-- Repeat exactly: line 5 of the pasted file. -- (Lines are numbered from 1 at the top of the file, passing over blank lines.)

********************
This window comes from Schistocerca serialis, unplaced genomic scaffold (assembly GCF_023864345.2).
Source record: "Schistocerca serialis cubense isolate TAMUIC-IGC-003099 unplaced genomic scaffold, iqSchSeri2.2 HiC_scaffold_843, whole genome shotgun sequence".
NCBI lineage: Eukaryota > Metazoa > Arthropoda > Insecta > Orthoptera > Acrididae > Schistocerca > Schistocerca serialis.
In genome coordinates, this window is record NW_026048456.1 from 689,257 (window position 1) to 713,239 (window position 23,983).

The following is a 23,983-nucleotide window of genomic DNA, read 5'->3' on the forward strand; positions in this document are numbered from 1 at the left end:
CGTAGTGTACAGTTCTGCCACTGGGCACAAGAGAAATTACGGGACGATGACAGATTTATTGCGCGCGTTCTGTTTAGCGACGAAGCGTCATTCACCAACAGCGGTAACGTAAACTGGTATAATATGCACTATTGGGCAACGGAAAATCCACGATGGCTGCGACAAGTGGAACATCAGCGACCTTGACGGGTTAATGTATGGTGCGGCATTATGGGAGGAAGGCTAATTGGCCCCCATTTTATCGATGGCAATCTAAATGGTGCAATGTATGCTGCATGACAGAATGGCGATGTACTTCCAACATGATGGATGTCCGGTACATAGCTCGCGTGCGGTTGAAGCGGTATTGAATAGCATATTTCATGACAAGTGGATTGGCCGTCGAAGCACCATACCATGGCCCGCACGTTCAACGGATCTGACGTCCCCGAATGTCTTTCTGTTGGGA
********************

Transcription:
The following is a 23,983-nucleotide window of genomic DNA, read 5'->3' on the forward strand; positions in this document are numbered from 1 at the left end: